General Question

Zuma's avatar

What is the going rate to have someone negotiate a mortgage modification for you?

Asked by Zuma (5908points) October 24th, 2008

I’ve been approached by a company that negotiates home mortgage modifications. This is not a refinance. What they do is approach the holder of your existing mortgage and negotiate new terms—which, in my case, would to change my adjustable rate mortgage to one with a lower fixed rate (probably over 40 years).

Apparently, the sub-prime crisis is motivating a lot of lenders to restructure their loans on more favorable terms so as to reduce the risk of foreclosure. The catch is this company wants $4,000 to do something I could theoretically do myself. The thing is, I might not be able to get as good a deal as they can, since they do this all day long and presumably have some expertise. I suspect they might be willing to come down on their fee if I asked them.

So my questions are, 1.) Are these offers legit, or are they just another predatory scam? 2.) Do they really get you a better deal than you can get yourself? and 3.) If they can, what is a reasonable fee for this service?

Observing members: 0 Composing members: 0

6 Answers

bodyhead's avatar

I locked in at a fixed rate of 6.37 earlier this week. It might have gone down from there.

I’m also refinancing thought so this might not be very much help.

What are the exact terms you are trying to get? I’d feel better about working with an actual bank in a refinancing capacity. What you are talking about sounds kind of shady.

jvgr's avatar

Any price is too high when paying someone to do something you can do for yourself.
How do you know they can achieve a better rate than you.?

bodyhead's avatar

It sounds like they are trying to weasel out of terms on a contract that you signed. Even if it goes through properly, what will that do to your credit score? It probably won’t look as good as a refinance.

Zuma's avatar

@bodyhead I am at 6.20% right now on my adjustable loan, and its going to go down further because the index it is tied to went way down last month. She gave me an indication that she might be able to get it down to 3.98%, which would be well worth $4,000 to me if she can do it.

There isn’t any “weaseling out” of anything. It’s pretty straightforward. They—or I—go to my lender and say my payments are too high and I need to get them down (or they could get stuck with a property which is worth less than I owe), so how about it?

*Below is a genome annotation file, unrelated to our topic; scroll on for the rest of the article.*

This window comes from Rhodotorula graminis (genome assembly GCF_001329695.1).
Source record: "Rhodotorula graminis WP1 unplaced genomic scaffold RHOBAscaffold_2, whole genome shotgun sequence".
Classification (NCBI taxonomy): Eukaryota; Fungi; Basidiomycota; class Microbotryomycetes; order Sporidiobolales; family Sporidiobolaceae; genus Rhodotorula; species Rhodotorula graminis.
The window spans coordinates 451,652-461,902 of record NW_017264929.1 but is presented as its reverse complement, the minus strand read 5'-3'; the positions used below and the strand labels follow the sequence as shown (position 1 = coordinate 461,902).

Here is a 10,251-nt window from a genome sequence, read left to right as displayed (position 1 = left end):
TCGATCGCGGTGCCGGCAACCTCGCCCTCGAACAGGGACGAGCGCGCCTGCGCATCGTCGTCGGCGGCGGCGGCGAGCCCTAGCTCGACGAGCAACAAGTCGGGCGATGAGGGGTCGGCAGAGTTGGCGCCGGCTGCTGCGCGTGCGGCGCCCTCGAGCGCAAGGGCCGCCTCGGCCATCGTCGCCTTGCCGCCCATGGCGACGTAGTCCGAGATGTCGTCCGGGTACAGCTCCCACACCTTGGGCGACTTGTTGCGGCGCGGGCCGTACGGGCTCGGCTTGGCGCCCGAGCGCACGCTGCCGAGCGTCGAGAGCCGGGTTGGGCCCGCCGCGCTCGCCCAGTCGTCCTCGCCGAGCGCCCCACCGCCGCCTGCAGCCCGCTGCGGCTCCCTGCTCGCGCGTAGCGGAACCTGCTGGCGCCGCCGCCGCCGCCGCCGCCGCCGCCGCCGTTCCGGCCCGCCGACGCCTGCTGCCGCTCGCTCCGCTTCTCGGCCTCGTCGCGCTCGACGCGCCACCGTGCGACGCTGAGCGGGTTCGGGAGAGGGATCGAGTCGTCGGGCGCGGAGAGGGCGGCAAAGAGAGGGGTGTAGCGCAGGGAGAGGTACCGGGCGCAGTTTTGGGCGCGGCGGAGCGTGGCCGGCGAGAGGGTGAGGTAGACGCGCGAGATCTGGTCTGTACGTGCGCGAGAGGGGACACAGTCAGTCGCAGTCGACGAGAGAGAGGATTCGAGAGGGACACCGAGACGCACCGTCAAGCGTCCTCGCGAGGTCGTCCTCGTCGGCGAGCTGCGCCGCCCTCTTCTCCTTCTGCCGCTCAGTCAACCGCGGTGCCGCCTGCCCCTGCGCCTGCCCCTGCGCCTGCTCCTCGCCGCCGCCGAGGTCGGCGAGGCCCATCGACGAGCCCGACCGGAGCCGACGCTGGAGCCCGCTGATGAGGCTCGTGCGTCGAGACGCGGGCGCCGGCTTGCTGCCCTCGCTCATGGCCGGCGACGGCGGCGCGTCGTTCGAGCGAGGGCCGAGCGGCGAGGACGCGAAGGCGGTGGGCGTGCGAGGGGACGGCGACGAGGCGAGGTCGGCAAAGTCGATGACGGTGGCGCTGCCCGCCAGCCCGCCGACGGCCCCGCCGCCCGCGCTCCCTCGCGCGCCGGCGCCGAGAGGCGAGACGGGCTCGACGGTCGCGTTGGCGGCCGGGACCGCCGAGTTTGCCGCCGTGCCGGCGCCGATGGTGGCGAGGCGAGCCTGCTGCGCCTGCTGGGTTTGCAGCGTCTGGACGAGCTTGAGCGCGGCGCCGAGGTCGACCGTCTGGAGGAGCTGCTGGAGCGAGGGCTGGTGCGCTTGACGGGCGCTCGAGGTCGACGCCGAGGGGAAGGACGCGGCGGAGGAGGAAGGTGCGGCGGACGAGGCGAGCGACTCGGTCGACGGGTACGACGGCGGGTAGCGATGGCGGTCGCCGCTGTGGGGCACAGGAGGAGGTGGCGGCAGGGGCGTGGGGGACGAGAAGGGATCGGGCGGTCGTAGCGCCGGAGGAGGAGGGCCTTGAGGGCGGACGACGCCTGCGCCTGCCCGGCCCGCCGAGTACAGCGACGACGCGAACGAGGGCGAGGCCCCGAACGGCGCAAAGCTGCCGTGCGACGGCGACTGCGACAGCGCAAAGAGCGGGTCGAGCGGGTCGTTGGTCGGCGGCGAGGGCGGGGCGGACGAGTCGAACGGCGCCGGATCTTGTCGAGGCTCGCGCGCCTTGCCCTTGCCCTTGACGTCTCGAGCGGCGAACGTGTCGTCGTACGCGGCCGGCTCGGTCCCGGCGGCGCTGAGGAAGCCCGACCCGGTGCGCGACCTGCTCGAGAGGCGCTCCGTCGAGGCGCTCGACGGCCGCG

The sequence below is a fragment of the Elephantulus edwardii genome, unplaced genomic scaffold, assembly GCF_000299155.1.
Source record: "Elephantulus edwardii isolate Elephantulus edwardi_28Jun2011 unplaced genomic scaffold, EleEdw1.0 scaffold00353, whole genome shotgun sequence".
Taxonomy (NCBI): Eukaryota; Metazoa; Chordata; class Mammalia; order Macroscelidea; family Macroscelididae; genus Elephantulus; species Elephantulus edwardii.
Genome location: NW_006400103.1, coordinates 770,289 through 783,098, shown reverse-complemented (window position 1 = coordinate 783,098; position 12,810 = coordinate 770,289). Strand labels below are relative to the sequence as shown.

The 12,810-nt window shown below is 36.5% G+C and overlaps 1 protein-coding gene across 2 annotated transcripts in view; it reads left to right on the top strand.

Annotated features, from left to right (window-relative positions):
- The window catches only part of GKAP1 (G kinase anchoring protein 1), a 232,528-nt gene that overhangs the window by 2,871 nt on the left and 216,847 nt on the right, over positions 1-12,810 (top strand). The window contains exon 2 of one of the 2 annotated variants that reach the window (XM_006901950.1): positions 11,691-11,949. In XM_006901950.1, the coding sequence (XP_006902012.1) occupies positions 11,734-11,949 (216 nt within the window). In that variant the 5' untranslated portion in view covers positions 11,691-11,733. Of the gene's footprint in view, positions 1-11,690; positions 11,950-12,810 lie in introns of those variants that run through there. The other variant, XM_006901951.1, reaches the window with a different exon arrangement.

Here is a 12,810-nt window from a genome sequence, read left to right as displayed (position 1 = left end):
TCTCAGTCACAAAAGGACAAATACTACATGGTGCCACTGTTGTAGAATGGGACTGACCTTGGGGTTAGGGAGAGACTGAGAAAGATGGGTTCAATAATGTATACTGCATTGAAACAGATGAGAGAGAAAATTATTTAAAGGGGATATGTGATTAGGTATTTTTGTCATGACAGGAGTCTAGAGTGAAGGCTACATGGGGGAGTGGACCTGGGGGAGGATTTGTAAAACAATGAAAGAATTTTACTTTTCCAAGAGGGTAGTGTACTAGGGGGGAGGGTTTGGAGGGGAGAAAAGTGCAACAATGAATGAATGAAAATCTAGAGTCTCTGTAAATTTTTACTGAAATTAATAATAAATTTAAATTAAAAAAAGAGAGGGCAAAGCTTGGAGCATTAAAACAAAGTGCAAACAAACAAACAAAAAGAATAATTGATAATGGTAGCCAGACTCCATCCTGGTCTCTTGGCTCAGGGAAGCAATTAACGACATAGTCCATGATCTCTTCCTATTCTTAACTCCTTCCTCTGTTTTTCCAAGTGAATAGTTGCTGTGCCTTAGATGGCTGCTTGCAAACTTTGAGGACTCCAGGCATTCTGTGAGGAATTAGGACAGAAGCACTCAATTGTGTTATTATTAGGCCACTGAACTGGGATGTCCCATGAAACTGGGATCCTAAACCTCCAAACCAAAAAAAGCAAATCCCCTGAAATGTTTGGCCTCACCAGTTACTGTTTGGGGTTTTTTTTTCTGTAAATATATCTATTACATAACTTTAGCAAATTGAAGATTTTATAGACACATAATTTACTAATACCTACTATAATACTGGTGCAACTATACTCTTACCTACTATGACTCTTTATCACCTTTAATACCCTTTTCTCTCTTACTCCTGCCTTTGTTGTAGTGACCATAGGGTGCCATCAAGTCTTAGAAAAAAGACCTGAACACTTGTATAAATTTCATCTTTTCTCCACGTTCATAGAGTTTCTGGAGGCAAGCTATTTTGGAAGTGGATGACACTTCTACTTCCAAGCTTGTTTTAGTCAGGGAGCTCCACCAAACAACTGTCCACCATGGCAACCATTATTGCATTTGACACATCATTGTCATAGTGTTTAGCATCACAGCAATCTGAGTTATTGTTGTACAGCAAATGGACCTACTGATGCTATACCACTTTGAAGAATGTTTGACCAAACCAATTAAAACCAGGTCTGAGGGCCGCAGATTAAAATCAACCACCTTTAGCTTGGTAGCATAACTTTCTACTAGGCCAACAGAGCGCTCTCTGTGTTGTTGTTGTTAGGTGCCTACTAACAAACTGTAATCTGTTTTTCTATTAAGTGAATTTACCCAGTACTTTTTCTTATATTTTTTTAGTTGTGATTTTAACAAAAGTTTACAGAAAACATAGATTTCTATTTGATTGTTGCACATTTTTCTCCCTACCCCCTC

This is not “debt counseling” where they go to your credit card companies and demand they settle for 20 cents on the dollar or else you walk away. That does ruin your credit, but this does not, since it is a modification of the contract, and does not involve debt forgiveness.

@jvgr I’m not sure I agree with your logic. I could give myself a haircut, but I generally find that hiring someone else usually works out better. I have no way of knowing how much better they will be than me. They presumably know what they are doing since that is what they do on a daily basis, whereas I have never done this sort of thing before.

bodyhead's avatar

If they can get it down to 3.98% it would be totally worth it (assuming your loan is still fairly large). You’ll save more then $4000 in interest payments easily. If it’s fixed, that sounds awesome.

Usually when I’m checking out a company (if that’s what you’re worried about), just google their name along with “problem”, “scam”, or “customer service”.

Like the following:
Microsoft scam
Microsoft problem
Microsoft customer service

You might stumble on some reviews that will tell you how well the negotiation company responds to customer service issues.

jvgr's avatar

MontyZuma: Not a good analogy, but:

There have undoubtedly been mortgage renegotiators in business for some time. This current fiscal situation has made a huge breeding opportunity for more to jump in to. This phenomen is fairly common – the lending industry is one recent example.

If your lender has no reason to refinance simply to lower your payments because you don’t like them, why would they? As long as the lender isn’t in jeopardy of ending up with a house to sell, the only motive they have to lower your rates is simply good will.

I’d want to know what this mortgage negotiater is going to use as negotiating tools before I hired them.

Answer this question




to answer.

This question is in the General Section. Responses must be helpful and on-topic.

Your answer will be saved while you login or join.

Have a question? Ask Fluther!

What do you know more about?
Knowledge Networking @ Fluther